Last edited by Buzbee; 13th Dec 2023 at 16:45.
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    Originally Posted by r0lZ View Post
    Atmos is normally never present on a 3DBD. You should unselect it.
    There's quite a few 3D movies with Atmos. What's strange is that BD3D2MK3D has problems with some Atmos tracks but not with others. For the problem files I just continue with the picture. Then I extract the Atmos track separately and either add it to the MK3D folder for muxing or just manually mux it with afterwards with mkvtoolnix.
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  23. Hum, have you an example of a 3DBD with atmos (natively, of course)? THD 7.1 is not atmos.

    I've never had a problem with any soundtrack, with the rare exception of the eAC3. But it's true that I usually only keep the 5.1 part of the 7.1 tracks.
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  24. Member Ennio's Avatar
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    There are quite some 3D blurays with object based audio.

    https://forum.blu-ray.com/showthread.php?t=309955
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    Originally Posted by r0lZ View Post
    Hum, have you an example of a 3DBD with atmos (natively, of course)? THD 7.1 is not atmos.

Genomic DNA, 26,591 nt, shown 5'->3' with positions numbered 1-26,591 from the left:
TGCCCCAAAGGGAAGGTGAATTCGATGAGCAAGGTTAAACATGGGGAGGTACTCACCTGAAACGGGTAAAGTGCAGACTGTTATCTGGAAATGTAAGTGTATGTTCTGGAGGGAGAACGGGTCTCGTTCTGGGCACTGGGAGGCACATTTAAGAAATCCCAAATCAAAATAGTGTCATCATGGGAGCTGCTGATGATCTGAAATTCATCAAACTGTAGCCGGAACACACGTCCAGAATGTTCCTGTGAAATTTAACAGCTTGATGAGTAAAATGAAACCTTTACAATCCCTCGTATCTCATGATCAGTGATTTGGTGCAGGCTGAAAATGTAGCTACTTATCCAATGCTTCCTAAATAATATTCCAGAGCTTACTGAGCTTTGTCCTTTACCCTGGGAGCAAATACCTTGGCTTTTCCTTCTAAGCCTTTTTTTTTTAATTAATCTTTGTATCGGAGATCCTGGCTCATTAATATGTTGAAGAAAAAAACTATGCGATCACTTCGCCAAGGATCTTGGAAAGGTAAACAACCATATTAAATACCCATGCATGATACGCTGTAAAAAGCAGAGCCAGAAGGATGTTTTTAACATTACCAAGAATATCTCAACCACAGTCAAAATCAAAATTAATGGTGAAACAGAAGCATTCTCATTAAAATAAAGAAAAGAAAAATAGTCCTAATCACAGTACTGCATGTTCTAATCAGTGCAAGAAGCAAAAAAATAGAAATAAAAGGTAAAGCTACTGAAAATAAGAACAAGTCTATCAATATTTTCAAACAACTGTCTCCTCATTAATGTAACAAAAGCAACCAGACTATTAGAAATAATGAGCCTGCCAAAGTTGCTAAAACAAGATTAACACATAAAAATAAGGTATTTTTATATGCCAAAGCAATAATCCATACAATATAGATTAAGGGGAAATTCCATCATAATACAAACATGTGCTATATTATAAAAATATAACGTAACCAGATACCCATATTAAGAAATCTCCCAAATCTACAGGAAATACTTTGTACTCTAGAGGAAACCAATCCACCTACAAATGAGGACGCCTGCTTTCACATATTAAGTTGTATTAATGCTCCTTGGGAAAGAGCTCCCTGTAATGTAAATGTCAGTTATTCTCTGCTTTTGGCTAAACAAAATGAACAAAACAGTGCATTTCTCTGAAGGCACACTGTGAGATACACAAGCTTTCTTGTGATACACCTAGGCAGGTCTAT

I've never had a problem with any soundtrack, with the rare exception of the eAC3. But it's true that I usually only keep the 5.1 part of the 7.1 tracks.
    I can't exactly remember which ones now but I think I had issues with the Transformers movies.
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  26. Member Ennio's Avatar
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    Transformers and 3D does ring a bell. IIRC, remuxing one of these 3D titles caused much issues because of seamless branching.
    Where I don't think object based audio is a problem for 3D muxing (done it many times, both into mkv and 3DBD ISO). But if the disc is indeed authored using seamless branching, maybe an initial demux with eac3to from the disc's native folder structure (not the mkv) into properly "gap-processed" elementary streams will steer away from the issue?